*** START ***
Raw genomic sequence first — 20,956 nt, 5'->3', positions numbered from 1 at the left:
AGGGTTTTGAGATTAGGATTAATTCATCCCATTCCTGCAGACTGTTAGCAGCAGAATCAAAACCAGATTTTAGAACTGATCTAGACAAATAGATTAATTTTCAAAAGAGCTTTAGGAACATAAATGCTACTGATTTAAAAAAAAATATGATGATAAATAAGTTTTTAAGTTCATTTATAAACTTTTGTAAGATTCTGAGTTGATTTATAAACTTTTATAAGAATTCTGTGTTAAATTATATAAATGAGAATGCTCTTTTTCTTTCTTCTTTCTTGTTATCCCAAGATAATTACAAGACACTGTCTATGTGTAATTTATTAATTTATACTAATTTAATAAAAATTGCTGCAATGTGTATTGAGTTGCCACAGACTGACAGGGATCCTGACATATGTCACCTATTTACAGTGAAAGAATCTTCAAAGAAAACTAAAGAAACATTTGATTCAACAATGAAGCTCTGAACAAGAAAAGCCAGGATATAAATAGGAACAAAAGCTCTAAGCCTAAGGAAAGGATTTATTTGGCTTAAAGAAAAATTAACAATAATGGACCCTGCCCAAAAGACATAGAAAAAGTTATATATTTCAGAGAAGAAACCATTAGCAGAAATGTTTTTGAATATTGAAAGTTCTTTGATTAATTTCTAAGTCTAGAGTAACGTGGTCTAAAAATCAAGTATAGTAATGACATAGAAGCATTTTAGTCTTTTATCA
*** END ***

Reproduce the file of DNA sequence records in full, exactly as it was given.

Raw genomic sequence first — 20,956 nt, 5'->3', positions numbered from 1 at the left:
AGGGTTTTGAGATTAGGATTAATTCATCCCATTCCTGCAGACTGTTAGCAGCAGAATCAAAACCAGATTTTAGAACTGATCTAGACAAATAGATTAATTTTCAAAAGAGCTTTAGGAACATAAATGCTACTGATTTAAAAAAAAATATGATGATAAATAAGTTTTTAAGTTCATTTATAAACTTTTGTAAGATTCTGAGTTGATTTATAAACTTTTATAAGAATTCTGTGTTAAATTATATAAATGAGAATGCTCTTTTTCTTTCTTCTTTCTTGTTATCCCAAGATAATTACAAGACACTGTCTATGTGTAATTTATTAATTTATACTAATTTAATAAAAATTGCTGCAATGTGTATTGAGTTGCCACAGACTGACAGGGATCCTGACATATGTCACCTATTTACAGTGAAAGAATCTTCAAAGAAAACTAAAGAAACATTTGATTCAACAATGAAGCTCTGAACAAGAAAAGCCAGGATATAAATAGGAACAAAAGCTCTAAGCCTAAGGAAAGGATTTATTTGGCTTAAAGAAAAATTAACAATAATGGACCCTGCCCAAAAGACATAGAAAAAGTTATATATTTCAGAGAAGAAACCATTAGCAGAAATGTTTTTGAATATTGAAAGTTCTTTGATTAATTTCTAAGTCTAGAGTAACGTGGTCTAAAAATCAAGTATAGTAATGACATAGAAGCATTTTAGTCTTTTATCA